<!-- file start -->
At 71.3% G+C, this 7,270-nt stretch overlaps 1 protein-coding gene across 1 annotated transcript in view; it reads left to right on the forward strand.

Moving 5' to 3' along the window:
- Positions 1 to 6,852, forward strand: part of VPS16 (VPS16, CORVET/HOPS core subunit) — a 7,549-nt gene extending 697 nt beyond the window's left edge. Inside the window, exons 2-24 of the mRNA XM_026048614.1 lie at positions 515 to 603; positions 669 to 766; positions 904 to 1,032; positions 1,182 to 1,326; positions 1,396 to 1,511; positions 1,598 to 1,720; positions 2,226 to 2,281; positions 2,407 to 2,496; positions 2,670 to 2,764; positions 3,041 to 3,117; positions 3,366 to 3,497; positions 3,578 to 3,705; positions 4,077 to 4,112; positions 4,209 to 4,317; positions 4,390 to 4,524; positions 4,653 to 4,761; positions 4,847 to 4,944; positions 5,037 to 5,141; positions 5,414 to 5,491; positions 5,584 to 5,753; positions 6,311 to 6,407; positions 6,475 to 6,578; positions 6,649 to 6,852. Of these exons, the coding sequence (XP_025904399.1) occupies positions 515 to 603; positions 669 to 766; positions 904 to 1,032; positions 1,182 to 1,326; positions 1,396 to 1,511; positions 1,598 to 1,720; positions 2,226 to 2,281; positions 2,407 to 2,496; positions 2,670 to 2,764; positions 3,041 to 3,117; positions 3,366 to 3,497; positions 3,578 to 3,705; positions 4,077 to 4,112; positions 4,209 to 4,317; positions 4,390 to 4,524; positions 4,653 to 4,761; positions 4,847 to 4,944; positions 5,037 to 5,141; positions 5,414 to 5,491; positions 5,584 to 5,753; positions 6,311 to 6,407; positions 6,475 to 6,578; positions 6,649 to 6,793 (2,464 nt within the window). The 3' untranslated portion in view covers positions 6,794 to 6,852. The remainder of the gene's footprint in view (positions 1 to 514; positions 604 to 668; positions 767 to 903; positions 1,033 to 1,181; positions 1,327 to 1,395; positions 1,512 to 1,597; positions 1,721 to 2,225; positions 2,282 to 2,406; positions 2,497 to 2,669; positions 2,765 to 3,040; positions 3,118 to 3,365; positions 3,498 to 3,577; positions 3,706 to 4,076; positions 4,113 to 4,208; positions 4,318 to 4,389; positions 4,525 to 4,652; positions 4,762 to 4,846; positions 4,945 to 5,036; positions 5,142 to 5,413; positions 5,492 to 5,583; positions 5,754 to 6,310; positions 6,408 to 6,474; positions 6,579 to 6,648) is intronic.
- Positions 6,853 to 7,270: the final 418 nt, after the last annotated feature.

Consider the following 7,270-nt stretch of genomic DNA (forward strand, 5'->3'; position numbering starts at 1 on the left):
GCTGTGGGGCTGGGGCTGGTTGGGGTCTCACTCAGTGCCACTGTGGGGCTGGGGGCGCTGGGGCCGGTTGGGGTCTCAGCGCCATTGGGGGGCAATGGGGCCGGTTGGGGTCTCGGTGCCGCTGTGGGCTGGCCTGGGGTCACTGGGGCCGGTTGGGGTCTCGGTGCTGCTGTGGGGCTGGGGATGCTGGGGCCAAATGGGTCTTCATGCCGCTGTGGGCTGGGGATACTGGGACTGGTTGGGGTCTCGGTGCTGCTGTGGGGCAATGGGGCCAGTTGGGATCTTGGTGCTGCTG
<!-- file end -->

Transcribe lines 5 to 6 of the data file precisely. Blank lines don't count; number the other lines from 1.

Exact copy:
Consider the following 7,270-nt stretch of genomic DNA (forward strand, 5'->3'; position numbering starts at 1 on the left):
GCTGTGGGGCTGGGGCTGGTTGGGGTCTCACTCAGTGCCACTGTGGGGCTGGGGGCGCTGGGGCCGGTTGGGGTCTCAGCGCCATTGGGGGGCAATGGGGCCGGTTGGGGTCTCGGTGCCGCTGTGGGCTGGCCTGGGGTCACTGGGGCCGGTTGGGGTCTCGGTGCTGCTGTGGGGCTGGGGATGCTGGGGCCAAATGGGTCTTCATGCCGCTGTGGGCTGGGGATACTGGGACTGGTTGGGGTCTCGGTGCTGCTGTGGGGCAATGGGGCCAGTTGGGATCTTGGTGCTGCTG